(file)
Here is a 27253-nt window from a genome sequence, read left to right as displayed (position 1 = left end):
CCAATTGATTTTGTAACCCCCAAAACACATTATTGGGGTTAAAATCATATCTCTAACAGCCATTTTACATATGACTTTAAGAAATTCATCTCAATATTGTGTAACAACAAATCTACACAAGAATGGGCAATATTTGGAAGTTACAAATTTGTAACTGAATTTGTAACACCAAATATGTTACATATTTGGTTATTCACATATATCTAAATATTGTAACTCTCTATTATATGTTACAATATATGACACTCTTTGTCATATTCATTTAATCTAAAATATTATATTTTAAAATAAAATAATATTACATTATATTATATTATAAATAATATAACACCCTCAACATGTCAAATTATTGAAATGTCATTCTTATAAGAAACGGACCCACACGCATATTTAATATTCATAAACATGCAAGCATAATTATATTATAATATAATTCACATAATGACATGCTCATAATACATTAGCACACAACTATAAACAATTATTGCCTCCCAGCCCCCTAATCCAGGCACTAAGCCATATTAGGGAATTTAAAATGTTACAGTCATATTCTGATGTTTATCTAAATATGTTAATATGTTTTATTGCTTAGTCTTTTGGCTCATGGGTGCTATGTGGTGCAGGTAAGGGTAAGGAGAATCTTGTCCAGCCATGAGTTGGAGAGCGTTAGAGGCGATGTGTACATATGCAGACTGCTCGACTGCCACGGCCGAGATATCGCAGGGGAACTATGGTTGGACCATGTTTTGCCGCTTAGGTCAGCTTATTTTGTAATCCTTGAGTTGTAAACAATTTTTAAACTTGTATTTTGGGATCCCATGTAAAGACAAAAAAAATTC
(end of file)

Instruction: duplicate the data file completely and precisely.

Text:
Here is a 27253-nt window from a genome sequence, read left to right as displayed (position 1 = left end):
CCAATTGATTTTGTAACCCCCAAAACACATTATTGGGGTTAAAATCATATCTCTAACAGCCATTTTACATATGACTTTAAGAAATTCATCTCAATATTGTGTAACAACAAATCTACACAAGAATGGGCAATATTTGGAAGTTACAAATTTGTAACTGAATTTGTAACACCAAATATGTTACATATTTGGTTATTCACATATATCTAAATATTGTAACTCTCTATTATATGTTACAATATATGACACTCTTTGTCATATTCATTTAATCTAAAATATTATATTTTAAAATAAAATAATATTACATTATATTATATTATAAATAATATAACACCCTCAACATGTCAAATTATTGAAATGTCATTCTTATAAGAAACGGACCCACACGCATATTTAATATTCATAAACATGCAAGCATAATTATATTATAATATAATTCACATAATGACATGCTCATAATACATTAGCACACAACTATAAACAATTATTGCCTCCCAGCCCCCTAATCCAGGCACTAAGCCATATTAGGGAATTTAAAATGTTACAGTCATATTCTGATGTTTATCTAAATATGTTAATATGTTTTATTGCTTAGTCTTTTGGCTCATGGGTGCTATGTGGTGCAGGTAAGGGTAAGGAGAATCTTGTCCAGCCATGAGTTGGAGAGCGTTAGAGGCGATGTGTACATATGCAGACTGCTCGACTGCCACGGCCGAGATATCGCAGGGGAACTATGGTTGGACCATGTTTTGCCGCTTAGGTCAGCTTATTTTGTAATCCTTGAGTTGTAAACAATTTTTAAACTTGTATTTTGGGATCCCATGTAAAGACAAAAAAAATTC